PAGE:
3. On May 10, 1996, this Court passed another Order stating that the orders passed on August 11, 1995 with respect to Academic Year 1995-96 shall continue to apply for the next academic year as well, i.e., 1996-97. Even so, a number of Interlocutory Applications are filed by the various medical and engineering colleges, their associations and other persons seeking a variety of directions. We have heard the counsel. The following orders are made which shall be of general application. These directions shall be in addition to, in continuation of and in clarification of the earlier Orders including the Order dated 11th August, 1995, as extended by Order dated 10th May, 1996.

4(i) It is directed that the fees fixed for each of the Academic Years 1993-94, 1994-95 and 1995-96 shall be confined to that respective year only. By way of illustration, a student admitted against a payment seat in M.B.B.S. course for the-Academic Year 1993-94 in a college having its own hospital facility shall pay Rs.1.40 lakhs for that year. For the next academic year, i.e., 1994-95, he shall pay only Rs.1.10 lakhs and for the Academic Year 1995- 96, he shall pay only Rupees seventy five thousand.

Similarly, for Academic Year 1996-97 too, he shall pay a sum of only Rupees seventy five thousand. This does not, however, mean that he shall be entitled to claim refund of any part of the amount on account of the fees paid by him for any of the said earlier years. The Order of this Court dated 11.12.1995 in Interlocutory Application No.40 in Writ Petition (C) No.317 of 1993 does not say otherwise and shall not be understood as directing otherwise.

(ii) The fee structure and all other directions provided in this Court's Order dated August 11, 1995 [applicable for the Academic Year 1995-96] shall also apply to and continue to apply for the Academic Year 1996-97. The N.R.I. quota and all other particulars shall be the same.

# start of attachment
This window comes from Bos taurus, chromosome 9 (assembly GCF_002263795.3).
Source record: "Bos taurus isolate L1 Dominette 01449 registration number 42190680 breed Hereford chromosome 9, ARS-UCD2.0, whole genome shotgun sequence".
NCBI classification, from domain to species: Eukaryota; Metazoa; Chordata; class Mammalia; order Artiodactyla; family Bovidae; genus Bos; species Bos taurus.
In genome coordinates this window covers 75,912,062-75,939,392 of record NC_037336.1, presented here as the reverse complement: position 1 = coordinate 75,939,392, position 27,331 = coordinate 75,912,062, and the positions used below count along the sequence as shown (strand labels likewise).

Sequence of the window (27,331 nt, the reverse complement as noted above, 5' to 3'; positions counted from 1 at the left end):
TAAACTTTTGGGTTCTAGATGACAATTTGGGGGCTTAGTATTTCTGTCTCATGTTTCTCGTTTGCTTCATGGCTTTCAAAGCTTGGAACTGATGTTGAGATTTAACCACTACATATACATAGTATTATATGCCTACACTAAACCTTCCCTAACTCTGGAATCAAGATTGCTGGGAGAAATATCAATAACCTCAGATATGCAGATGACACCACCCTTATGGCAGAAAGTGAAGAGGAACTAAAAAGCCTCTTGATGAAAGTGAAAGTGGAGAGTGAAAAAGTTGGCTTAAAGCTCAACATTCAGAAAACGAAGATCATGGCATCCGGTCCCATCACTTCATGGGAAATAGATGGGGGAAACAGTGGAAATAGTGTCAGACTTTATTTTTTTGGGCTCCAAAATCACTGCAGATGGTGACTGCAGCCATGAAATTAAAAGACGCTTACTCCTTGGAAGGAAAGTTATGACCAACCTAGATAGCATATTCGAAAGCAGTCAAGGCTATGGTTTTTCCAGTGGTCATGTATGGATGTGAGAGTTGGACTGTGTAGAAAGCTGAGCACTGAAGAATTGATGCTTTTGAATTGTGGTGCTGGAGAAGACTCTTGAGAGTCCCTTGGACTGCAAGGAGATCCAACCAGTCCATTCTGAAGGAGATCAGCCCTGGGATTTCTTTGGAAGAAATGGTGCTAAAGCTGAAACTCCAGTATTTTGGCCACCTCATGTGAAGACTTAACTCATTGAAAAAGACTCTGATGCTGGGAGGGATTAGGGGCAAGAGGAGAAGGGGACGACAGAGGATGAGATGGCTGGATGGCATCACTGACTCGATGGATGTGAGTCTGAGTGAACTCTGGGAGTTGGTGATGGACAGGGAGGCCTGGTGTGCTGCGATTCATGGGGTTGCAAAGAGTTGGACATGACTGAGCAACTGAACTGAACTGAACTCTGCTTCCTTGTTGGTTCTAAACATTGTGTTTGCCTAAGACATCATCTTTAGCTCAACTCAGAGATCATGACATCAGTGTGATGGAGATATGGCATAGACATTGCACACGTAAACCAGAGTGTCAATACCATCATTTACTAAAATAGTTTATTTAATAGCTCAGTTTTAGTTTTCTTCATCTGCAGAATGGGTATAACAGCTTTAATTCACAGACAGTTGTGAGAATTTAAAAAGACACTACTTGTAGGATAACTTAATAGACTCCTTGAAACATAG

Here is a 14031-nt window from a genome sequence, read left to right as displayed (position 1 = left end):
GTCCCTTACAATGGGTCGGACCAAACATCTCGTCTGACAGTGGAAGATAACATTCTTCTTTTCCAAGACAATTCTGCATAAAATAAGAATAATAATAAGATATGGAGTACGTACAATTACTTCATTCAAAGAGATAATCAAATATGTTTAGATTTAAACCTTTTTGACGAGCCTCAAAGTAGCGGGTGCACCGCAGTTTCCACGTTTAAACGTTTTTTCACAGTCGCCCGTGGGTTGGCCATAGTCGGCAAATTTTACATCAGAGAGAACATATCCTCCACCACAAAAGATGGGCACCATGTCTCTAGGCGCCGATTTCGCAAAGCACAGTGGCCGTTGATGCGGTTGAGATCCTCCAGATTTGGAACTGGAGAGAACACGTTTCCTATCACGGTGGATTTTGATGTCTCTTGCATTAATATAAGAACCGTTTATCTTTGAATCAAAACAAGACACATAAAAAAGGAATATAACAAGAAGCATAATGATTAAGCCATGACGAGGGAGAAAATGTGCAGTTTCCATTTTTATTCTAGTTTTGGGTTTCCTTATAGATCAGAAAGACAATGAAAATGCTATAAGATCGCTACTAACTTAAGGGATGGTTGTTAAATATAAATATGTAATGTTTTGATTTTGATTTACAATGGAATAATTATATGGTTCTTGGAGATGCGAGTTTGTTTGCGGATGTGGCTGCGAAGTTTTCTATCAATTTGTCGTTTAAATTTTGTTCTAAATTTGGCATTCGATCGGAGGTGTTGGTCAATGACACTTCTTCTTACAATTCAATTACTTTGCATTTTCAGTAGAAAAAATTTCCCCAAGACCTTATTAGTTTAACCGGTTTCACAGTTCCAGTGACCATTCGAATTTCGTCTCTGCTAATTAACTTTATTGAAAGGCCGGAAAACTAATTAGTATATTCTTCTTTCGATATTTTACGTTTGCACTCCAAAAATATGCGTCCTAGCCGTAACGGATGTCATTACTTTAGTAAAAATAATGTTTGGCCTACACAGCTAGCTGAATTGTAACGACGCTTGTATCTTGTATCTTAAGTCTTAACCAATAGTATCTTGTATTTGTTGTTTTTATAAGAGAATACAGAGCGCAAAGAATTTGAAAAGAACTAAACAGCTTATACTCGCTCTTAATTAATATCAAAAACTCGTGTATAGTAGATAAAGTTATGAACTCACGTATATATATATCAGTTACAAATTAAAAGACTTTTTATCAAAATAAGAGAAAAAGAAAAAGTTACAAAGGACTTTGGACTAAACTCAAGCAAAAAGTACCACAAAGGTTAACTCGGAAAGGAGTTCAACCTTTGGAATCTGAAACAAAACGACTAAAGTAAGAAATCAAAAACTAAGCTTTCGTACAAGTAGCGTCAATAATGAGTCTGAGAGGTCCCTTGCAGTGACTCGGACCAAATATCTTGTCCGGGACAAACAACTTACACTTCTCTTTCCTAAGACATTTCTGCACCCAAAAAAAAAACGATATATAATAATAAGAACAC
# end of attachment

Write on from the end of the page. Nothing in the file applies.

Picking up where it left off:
There shall be on change in that behalf.

(iii) It is made clear that the Order dated May 10, 1996 shall apply to all States including the State of Maharashtra. In other words, the Order applies to the professional colleges in all the States, irrespective of the fact whether such colleges or the States are parties to the said order or not.

(iv) It is made further clear that with effect from the Academic Year 1995-96 free seat students shall pay the fees prescribed in the Order dated August 11, 1995 even though these students may have been admitted during the Academic Year 1993-94, or for that matter during the Academic Year 1994-95.

(v) There shall be no change in the fees for engineering , colleges. The N.R.I. quota for them shall remain at five percent.

(vi) A request is made on behalf of the engineering colleges that the governments, in particular, the Karnataka government should be directed to specify a last cut-off date for allotment of students, whether in free seats category or in the payment seats category and that if all the seats are not filled up, in any of the above categories, by the said last cut-off dates the colleges should be left free to fill up those seats on their own account and in their discretion.

Grievance is made that on account of non-specification of such a last cut-off dates a number of seats in many engineering colleges are remaining vacant, particularly in the payment seats category, which is making it impossible for the colleges to function or to continue to functions as the case may be. this plea is rebutted by the learned counsel appearing for the State of Karnataka. The learned counsel for the State contended that Rule 10 of the Karnataka Selection of Candidates for Admission to Engineering, Medical and Dental Courses Rules, 1993, as amended in 1996, fully safeguard the interests of colleges and fully allays the apprehension and grievance aforesaid.

By way of the said amendments it is pointed outs clause (g) is added in sub-rule (3-A) of Rule 10 which reads: "(g) After the closing date for admission, as fixed by the Government is over, a reconciliation meeting regarding the number of unfilled and un-allotted seats shall be held between the C.E.T. Cell, The Directorate of Technical Education, Directorate of Medical Education and the respective colleges and after identifying the vacant seats, issue Notification regarding such seats by the concerned Directors. Such seats shall be filled by the Colleges." In our opinions the said clause is a salutary one. All that we need to add to the said clause is that the action contemplated therein shall be taken within fifteen days of the closing date for admission. Any seats remaining unfilled thereafter can be filled by the management of the private engineering colleges on their own and in their discretion.